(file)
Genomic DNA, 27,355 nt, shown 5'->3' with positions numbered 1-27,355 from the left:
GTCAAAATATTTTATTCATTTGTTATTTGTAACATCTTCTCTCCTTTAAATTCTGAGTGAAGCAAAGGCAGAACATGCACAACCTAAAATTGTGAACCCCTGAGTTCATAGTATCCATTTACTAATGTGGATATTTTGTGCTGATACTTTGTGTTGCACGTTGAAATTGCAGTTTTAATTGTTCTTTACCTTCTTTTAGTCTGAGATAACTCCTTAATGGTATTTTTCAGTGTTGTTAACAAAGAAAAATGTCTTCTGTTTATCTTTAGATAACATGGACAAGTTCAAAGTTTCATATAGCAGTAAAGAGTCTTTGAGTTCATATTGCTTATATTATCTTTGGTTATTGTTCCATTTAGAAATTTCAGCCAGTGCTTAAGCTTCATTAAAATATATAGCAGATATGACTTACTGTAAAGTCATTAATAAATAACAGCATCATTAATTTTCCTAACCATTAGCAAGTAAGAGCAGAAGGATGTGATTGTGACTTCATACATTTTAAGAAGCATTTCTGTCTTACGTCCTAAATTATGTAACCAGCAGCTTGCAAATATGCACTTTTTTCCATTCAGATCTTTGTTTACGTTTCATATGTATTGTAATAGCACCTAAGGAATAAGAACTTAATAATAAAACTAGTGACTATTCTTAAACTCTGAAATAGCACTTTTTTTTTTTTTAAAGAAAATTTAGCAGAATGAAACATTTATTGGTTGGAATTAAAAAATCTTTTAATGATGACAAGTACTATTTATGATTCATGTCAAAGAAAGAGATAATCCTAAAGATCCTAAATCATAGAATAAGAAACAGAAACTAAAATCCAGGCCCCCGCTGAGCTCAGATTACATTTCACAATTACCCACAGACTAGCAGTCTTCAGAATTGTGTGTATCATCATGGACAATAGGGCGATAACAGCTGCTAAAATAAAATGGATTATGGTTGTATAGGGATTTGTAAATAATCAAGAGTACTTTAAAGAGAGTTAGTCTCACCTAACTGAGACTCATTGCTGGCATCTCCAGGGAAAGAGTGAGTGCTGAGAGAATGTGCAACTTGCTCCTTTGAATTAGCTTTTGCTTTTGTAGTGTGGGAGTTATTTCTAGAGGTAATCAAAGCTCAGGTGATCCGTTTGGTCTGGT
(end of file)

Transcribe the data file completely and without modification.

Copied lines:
Genomic DNA, 27,355 nt, shown 5'->3' with positions numbered 1-27,355 from the left:
GTCAAAATATTTTATTCATTTGTTATTTGTAACATCTTCTCTCCTTTAAATTCTGAGTGAAGCAAAGGCAGAACATGCACAACCTAAAATTGTGAACCCCTGAGTTCATAGTATCCATTTACTAATGTGGATATTTTGTGCTGATACTTTGTGTTGCACGTTGAAATTGCAGTTTTAATTGTTCTTTACCTTCTTTTAGTCTGAGATAACTCCTTAATGGTATTTTTCAGTGTTGTTAACAAAGAAAAATGTCTTCTGTTTATCTTTAGATAACATGGACAAGTTCAAAGTTTCATATAGCAGTAAAGAGTCTTTGAGTTCATATTGCTTATATTATCTTTGGTTATTGTTCCATTTAGAAATTTCAGCCAGTGCTTAAGCTTCATTAAAATATATAGCAGATATGACTTACTGTAAAGTCATTAATAAATAACAGCATCATTAATTTTCCTAACCATTAGCAAGTAAGAGCAGAAGGATGTGATTGTGACTTCATACATTTTAAGAAGCATTTCTGTCTTACGTCCTAAATTATGTAACCAGCAGCTTGCAAATATGCACTTTTTTCCATTCAGATCTTTGTTTACGTTTCATATGTATTGTAATAGCACCTAAGGAATAAGAACTTAATAATAAAACTAGTGACTATTCTTAAACTCTGAAATAGCACTTTTTTTTTTTTTAAAGAAAATTTAGCAGAATGAAACATTTATTGGTTGGAATTAAAAAATCTTTTAATGATGACAAGTACTATTTATGATTCATGTCAAAGAAAGAGATAATCCTAAAGATCCTAAATCATAGAATAAGAAACAGAAACTAAAATCCAGGCCCCCGCTGAGCTCAGATTACATTTCACAATTACCCACAGACTAGCAGTCTTCAGAATTGTGTGTATCATCATGGACAATAGGGCGATAACAGCTGCTAAAATAAAATGGATTATGGTTGTATAGGGATTTGTAAATAATCAAGAGTACTTTAAAGAGAGTTAGTCTCACCTAACTGAGACTCATTGCTGGCATCTCCAGGGAAAGAGTGAGTGCTGAGAGAATGTGCAACTTGCTCCTTTGAATTAGCTTTTGCTTTTGTAGTGTGGGAGTTATTTCTAGAGGTAATCAAAGCTCAGGTGATCCGTTTGGTCTGGT